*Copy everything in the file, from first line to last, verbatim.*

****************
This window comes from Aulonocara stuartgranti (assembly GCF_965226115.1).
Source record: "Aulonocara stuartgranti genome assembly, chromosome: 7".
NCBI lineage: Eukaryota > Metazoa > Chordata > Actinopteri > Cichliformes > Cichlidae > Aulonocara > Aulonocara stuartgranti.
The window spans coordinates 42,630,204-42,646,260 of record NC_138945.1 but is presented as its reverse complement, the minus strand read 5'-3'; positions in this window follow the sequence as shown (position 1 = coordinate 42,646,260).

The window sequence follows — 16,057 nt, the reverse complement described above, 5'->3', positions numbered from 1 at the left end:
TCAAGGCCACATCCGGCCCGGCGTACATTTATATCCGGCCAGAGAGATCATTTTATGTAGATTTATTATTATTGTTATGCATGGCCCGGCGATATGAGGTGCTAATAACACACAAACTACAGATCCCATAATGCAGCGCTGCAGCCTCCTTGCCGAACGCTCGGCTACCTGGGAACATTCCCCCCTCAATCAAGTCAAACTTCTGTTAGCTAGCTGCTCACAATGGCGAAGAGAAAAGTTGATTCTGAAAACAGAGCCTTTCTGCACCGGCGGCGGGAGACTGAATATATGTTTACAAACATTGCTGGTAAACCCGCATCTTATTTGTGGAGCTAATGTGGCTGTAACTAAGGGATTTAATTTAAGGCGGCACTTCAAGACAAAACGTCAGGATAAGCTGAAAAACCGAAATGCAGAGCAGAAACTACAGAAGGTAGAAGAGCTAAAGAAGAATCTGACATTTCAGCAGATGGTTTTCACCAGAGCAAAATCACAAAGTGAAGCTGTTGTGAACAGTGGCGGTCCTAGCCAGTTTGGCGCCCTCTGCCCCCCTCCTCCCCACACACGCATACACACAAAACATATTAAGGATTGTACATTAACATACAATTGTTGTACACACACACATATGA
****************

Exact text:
This window comes from Aulonocara stuartgranti (assembly GCF_965226115.1).
Source record: "Aulonocara stuartgranti genome assembly, chromosome: 7".
NCBI lineage: Eukaryota > Metazoa > Chordata > Actinopteri > Cichliformes > Cichlidae > Aulonocara > Aulonocara stuartgranti.
The window spans coordinates 42,630,204-42,646,260 of record NC_138945.1 but is presented as its reverse complement, the minus strand read 5'-3'; positions in this window follow the sequence as shown (position 1 = coordinate 42,646,260).

The window sequence follows — 16,057 nt, the reverse complement described above, 5'->3', positions numbered from 1 at the left end:
TCAAGGCCACATCCGGCCCGGCGTACATTTATATCCGGCCAGAGAGATCATTTTATGTAGATTTATTATTATTGTTATGCATGGCCCGGCGATATGAGGTGCTAATAACACACAAACTACAGATCCCATAATGCAGCGCTGCAGCCTCCTTGCCGAACGCTCGGCTACCTGGGAACATTCCCCCCTCAATCAAGTCAAACTTCTGTTAGCTAGCTGCTCACAATGGCGAAGAGAAAAGTTGATTCTGAAAACAGAGCCTTTCTGCACCGGCGGCGGGAGACTGAATATATGTTTACAAACATTGCTGGTAAACCCGCATCTTATTTGTGGAGCTAATGTGGCTGTAACTAAGGGATTTAATTTAAGGCGGCACTTCAAGACAAAACGTCAGGATAAGCTGAAAAACCGAAATGCAGAGCAGAAACTACAGAAGGTAGAAGAGCTAAAGAAGAATCTGACATTTCAGCAGATGGTTTTCACCAGAGCAAAATCACAAAGTGAAGCTGTTGTGAACAGTGGCGGTCCTAGCCAGTTTGGCGCCCTCTGCCCCCCTCCTCCCCACACACGCATACACACAAAACATATTAAGGATTGTACATTAACATACAATTGTTGTACACACACACATATGA